For Paul Holloway’s commendable protest and for his defence of sound scholarship apologist Michael Bird of Euangelion writes:

Paul Holloway has written what can only be called a nasty and intemperate rant as to why Wright should not have been awarded such an honor. 

Unfortunately this is not Bird’s first foray into somewhat intemperate language directed at those who take a stand at odds with his personal faith.

Bird acknowledge another colleague, Nijay Gupta, who likewise takes Holloway to task:

My concern is that Holloway is misrepresenting Wright, and mocking many of us who are in academic dialogue with him.

I can understand Gupta’s concern that Holloway’s remarks by implication condemn scholars who give Wright the time of day but his first complaint, “misrepresentation”, is based primarily on the reputation Wright already has. All the appeals to the recognition Wright has among other NT scholars is hardly debunking Holloway’s point. If anything it is underscoring the reason for Holloway’s indignation. Bird makes the same sorts of logically fallacious arguments in defence of Wright.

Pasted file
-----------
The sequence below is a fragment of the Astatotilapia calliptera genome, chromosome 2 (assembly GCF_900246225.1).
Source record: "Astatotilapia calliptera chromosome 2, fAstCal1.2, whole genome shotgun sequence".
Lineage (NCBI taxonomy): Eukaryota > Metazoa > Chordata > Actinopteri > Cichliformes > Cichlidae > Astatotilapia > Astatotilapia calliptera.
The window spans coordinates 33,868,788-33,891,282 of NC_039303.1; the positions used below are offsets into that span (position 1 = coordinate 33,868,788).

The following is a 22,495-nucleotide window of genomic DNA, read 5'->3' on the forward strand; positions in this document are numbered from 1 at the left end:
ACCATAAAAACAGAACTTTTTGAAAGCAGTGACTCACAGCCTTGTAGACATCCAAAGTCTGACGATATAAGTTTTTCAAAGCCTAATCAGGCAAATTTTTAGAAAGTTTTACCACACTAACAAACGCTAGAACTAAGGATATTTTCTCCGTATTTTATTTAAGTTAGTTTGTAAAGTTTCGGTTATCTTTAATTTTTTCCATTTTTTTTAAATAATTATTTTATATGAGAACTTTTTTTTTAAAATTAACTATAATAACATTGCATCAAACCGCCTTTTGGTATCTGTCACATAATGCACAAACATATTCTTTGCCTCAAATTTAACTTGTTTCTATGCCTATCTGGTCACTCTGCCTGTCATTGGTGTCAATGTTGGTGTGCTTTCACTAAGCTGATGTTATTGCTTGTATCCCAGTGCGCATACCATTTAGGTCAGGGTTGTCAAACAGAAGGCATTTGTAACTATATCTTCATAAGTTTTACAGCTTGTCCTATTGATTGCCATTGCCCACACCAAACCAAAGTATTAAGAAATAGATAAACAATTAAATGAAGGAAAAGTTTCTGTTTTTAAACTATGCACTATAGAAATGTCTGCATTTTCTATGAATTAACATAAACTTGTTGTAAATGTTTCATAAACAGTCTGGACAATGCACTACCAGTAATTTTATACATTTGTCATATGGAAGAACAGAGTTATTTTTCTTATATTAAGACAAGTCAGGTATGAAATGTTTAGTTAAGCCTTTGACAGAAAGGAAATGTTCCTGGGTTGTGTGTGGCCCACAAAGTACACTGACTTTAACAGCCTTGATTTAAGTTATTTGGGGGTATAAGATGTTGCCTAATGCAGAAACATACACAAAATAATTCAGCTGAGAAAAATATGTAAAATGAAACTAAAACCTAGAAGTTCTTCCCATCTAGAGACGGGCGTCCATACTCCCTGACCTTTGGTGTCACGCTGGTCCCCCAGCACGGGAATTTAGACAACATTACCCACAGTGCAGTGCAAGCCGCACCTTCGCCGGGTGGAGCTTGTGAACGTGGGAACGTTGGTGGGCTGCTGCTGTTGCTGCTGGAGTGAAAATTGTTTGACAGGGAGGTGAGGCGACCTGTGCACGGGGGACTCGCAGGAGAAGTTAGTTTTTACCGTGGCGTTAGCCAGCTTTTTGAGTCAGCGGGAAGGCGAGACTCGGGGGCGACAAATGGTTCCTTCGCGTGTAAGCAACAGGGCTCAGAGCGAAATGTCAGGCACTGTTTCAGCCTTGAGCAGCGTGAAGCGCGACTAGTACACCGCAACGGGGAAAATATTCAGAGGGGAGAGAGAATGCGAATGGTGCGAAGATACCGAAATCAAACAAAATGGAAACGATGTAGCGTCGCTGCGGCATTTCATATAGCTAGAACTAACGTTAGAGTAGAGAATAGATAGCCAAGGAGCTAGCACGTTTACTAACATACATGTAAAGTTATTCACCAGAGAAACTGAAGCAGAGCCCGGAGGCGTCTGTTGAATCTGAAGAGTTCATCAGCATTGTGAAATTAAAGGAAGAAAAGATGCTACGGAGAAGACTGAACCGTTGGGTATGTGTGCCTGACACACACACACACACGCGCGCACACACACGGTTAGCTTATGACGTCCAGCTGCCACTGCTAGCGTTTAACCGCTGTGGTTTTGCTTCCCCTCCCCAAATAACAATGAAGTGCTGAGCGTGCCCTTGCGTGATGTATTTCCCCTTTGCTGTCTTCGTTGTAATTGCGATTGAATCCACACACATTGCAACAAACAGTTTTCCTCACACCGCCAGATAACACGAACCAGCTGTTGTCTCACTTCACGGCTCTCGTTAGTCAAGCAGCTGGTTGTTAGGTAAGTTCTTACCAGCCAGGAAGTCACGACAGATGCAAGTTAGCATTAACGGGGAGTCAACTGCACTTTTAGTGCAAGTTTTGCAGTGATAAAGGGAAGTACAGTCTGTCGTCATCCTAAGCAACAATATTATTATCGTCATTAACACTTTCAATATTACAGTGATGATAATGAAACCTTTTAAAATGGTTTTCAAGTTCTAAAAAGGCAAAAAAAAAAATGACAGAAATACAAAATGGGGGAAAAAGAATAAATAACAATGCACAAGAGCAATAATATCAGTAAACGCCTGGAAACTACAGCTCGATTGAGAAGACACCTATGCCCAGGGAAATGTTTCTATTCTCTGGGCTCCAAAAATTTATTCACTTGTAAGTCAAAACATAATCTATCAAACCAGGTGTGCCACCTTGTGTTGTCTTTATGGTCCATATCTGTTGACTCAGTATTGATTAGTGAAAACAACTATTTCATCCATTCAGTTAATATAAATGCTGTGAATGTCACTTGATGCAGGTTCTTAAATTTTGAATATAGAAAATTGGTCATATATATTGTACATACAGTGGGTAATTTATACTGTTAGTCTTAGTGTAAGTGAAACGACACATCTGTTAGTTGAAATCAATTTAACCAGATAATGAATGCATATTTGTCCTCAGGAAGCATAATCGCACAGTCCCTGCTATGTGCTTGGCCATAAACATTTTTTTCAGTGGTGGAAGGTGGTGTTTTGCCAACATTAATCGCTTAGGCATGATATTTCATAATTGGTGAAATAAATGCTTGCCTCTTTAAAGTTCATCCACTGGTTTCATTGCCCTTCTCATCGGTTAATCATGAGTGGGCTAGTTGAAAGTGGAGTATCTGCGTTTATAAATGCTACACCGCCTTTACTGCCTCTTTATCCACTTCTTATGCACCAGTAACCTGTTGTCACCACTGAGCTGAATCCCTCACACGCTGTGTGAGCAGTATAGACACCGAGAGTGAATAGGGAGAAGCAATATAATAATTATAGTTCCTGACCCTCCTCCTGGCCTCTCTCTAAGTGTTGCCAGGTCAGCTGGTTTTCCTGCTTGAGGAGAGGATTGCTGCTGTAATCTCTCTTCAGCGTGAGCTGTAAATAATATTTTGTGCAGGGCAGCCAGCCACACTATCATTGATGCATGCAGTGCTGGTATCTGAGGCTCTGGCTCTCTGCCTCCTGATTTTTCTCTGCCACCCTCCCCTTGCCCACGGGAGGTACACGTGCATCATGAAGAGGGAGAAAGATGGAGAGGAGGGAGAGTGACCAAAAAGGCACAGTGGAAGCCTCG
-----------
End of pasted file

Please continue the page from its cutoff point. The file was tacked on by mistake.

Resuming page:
Happily there are a few (hopefully more than just a few) academics who agree with the principles espoused by Holloway.

Here is a comment by a now retired Professor of Old Testament studies, Niels Peter Lemche, who makes the point well, I think:

Another explanation may have to do with the change of gravity within biblical scholarship. A generation ago the center was definitely Europe, and here German scholarship was unquestionably the flagship. European scholars were all brought up in the shadow of de Wette, Wellhausen, Kuenen, Alt, Noth, and von Rad, and without accepting these scholars as leading stars; nobody would be allowed to enter the temple of academic biblical studies. It is true that some critical voices were raised . . . [But] no conservative, i.e., evangelical scholar would ever be allowed to contribute.